Assessing your application

We welcome applications for research programmes that complement the academic interests of members of staff in the Department. Details about the supervisory interests of staff members can be found on the Department of Health Policy’s website. If you share research interests, you are welcome to apply.

Please note that admission to the doctoral programme will not be made by prospective supervisors, but by the Department's PhD Programme Directors: Professor Andrew Street, Dr Mylene Lagarde, Dr Justin Parkhurst and Dr Huseyin Naci. Admission is subject to there being appropriate supervisory expertise and support available in the Department.

What we take into consideration

We carefully consider each application on an individual basis, taking into account all the information presented on your application form, including:

  • academic achievement (including existing and pending qualifications with certified transcripts)
  • statement of academic purpose
  • references
  • CV
  • research proposal of maximum 2,500 words
  • writing sample of between 2,500 and 7,000 words. It must be typed in English. If not in English originally, you should translate the piece yourself. If an article, preference is for single-authored; if an essay, preference is for one from your most recent programme of study. The piece of written work is ideally related to your proposed topic of research or more broadly, to the discipline or area for which you are applying.

The above listed guidance is set by the Department of Health Policy and is specific to your application to the MPhil/PhD programme in Health Policy and Health Economics.

You may wish to review the School's central guidance on supporting documents here. The main steps of your application are outlined by the School. You can familiarise yourself with a range of likely interview questions ahead of writing your application as well. You may also have to provide evidence of your English proficiency. You do not need to provide this at the time of your application to LSE, but we recommend that you do. See our English language requirements for further information. LSE's International Students Visa Advice Team will be able to competently advise on any visa queries you may have.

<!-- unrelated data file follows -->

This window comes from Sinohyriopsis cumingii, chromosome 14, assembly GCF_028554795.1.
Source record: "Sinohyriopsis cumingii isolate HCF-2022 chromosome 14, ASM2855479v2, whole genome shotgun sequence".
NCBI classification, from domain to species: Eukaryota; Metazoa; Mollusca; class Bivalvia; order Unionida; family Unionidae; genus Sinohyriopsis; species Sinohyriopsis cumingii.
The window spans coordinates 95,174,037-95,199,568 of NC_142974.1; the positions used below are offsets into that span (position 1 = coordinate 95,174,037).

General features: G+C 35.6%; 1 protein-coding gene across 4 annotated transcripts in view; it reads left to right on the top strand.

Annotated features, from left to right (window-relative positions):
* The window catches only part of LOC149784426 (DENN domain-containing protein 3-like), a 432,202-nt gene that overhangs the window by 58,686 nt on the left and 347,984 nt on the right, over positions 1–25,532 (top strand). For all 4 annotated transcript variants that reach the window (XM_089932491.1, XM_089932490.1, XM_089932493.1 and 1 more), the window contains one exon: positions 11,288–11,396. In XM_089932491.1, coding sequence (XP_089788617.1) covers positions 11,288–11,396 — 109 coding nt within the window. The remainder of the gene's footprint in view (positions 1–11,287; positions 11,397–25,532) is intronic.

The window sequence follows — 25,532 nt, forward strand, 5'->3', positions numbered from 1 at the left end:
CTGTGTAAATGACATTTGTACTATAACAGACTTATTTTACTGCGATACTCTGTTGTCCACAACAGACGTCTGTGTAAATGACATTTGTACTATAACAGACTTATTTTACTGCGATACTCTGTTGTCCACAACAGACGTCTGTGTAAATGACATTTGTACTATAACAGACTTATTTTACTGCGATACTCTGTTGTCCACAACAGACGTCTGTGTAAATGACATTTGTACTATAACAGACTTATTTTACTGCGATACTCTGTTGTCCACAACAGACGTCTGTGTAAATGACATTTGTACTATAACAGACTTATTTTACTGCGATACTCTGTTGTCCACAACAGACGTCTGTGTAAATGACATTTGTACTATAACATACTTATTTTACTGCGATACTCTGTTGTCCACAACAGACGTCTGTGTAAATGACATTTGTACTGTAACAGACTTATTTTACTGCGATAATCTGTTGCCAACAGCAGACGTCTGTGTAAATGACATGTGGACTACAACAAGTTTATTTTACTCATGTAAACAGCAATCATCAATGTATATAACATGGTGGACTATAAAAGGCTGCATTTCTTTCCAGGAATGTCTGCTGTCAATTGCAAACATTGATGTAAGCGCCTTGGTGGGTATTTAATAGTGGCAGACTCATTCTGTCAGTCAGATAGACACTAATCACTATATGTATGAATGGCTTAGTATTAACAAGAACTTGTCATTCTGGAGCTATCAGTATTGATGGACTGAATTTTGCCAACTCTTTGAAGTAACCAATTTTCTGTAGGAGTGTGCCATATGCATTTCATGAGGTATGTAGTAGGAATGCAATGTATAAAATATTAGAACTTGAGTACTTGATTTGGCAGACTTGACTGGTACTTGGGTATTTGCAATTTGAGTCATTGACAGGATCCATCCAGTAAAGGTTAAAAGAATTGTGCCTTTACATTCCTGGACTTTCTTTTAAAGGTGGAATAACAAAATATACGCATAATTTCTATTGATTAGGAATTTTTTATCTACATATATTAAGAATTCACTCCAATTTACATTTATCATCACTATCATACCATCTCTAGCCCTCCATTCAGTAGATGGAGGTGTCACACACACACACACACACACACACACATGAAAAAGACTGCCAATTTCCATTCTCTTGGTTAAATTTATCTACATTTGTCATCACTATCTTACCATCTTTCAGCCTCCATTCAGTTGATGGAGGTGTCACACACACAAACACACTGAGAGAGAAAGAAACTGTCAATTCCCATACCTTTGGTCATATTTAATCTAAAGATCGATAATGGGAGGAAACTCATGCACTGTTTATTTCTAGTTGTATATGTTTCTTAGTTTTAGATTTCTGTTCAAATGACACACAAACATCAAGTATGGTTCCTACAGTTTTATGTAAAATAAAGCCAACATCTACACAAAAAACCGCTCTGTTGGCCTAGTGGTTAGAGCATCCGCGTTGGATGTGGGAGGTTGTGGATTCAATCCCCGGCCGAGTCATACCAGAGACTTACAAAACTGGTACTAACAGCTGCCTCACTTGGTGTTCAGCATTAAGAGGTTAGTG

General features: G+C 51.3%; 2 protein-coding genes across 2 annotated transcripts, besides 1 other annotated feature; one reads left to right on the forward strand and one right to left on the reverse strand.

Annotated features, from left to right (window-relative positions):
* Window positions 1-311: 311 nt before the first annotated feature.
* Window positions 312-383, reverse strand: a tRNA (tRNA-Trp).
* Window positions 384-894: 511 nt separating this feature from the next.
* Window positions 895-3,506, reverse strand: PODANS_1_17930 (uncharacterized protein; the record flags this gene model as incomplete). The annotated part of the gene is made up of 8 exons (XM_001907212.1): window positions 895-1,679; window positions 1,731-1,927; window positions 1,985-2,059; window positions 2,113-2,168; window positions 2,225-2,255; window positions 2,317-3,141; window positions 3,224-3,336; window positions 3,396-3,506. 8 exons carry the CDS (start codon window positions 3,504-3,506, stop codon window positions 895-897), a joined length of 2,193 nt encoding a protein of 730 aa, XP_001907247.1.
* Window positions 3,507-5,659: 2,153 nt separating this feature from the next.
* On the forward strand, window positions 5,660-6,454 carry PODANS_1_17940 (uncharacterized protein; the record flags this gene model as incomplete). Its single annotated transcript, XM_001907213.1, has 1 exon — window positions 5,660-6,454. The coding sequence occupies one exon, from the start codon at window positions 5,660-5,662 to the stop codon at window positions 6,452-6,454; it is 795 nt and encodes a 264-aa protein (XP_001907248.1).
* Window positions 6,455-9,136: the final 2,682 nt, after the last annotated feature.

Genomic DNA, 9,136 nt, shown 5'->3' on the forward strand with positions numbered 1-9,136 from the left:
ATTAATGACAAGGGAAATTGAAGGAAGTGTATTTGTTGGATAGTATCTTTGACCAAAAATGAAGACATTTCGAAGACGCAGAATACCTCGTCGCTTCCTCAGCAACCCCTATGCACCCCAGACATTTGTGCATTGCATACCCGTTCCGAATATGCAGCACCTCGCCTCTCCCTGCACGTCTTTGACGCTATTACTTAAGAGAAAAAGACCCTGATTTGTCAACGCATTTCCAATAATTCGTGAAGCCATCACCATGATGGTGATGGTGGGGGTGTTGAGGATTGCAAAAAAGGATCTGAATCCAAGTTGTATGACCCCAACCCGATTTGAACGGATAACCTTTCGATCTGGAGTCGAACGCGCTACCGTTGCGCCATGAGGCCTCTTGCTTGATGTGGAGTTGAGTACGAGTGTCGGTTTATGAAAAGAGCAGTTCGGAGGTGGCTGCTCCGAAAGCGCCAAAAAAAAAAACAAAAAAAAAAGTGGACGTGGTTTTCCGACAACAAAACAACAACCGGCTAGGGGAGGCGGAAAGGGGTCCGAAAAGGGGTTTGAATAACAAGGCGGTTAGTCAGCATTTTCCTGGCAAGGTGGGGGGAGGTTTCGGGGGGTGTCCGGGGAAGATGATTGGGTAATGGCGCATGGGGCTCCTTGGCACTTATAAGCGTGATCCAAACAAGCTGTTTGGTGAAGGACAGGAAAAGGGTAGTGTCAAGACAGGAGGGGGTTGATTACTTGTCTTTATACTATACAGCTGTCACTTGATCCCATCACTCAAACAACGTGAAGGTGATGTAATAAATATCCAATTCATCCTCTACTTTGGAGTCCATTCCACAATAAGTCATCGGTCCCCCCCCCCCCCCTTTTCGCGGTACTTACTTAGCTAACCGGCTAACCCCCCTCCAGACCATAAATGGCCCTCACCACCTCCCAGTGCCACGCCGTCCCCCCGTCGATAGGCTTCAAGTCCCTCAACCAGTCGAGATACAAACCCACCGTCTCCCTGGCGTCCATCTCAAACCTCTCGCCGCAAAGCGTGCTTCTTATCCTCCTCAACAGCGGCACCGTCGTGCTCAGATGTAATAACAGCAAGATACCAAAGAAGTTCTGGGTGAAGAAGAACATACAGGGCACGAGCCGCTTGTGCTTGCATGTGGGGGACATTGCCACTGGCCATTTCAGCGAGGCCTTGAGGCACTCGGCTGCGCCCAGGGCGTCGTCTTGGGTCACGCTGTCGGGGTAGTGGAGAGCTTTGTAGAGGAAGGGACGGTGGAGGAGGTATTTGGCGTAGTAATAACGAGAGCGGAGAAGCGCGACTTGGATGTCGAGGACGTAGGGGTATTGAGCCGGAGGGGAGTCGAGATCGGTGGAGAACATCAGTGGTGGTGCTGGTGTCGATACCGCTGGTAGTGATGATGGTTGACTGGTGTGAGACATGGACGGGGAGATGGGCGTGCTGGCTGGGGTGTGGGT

When to apply

The application deadline for this programme is 23 May 2024, but it is advantageous to apply well before the deadline. To be considered for any LSE funding opportunity, you must have submitted your application and all supporting documents by the funding deadline. See the fees and funding section for more details.

Fees and funding

Every research student is charged a fee in line with the fee structure for their programme. The fee covers registration and examination fees payable to the School, lectures, classes and individual supervision, lectures given at other colleges under intercollegiate arrangements and, under current arrangements, membership of the Students' Union. It does not cover living costs or travel or fieldwork.

Tuition fees 2024/25 for MPhil/PhD Health Policy and Health Economics

Home students: £4,829 for the first year (provisional)
Overseas students: £22,632 for the first year

The fee is likely to rise over subsequent years of the programme. The School charges research students in line with the level of fee that Research Councils recommend. The fees for overseas students are likely to rise in line with the assumed percentage increase in pay costs (ie, 4 per cent per annum).

The Table of Fees shows the latest tuition amounts for all programmes offered by the School.

Fee status

The amount of tuition fees you will need to pay and any financial support you are eligible for will depend on whether you are classified as a home or overseas student - otherwise known as your fee status. LSE assesses your fee status based on guidelines provided by the Department of Education.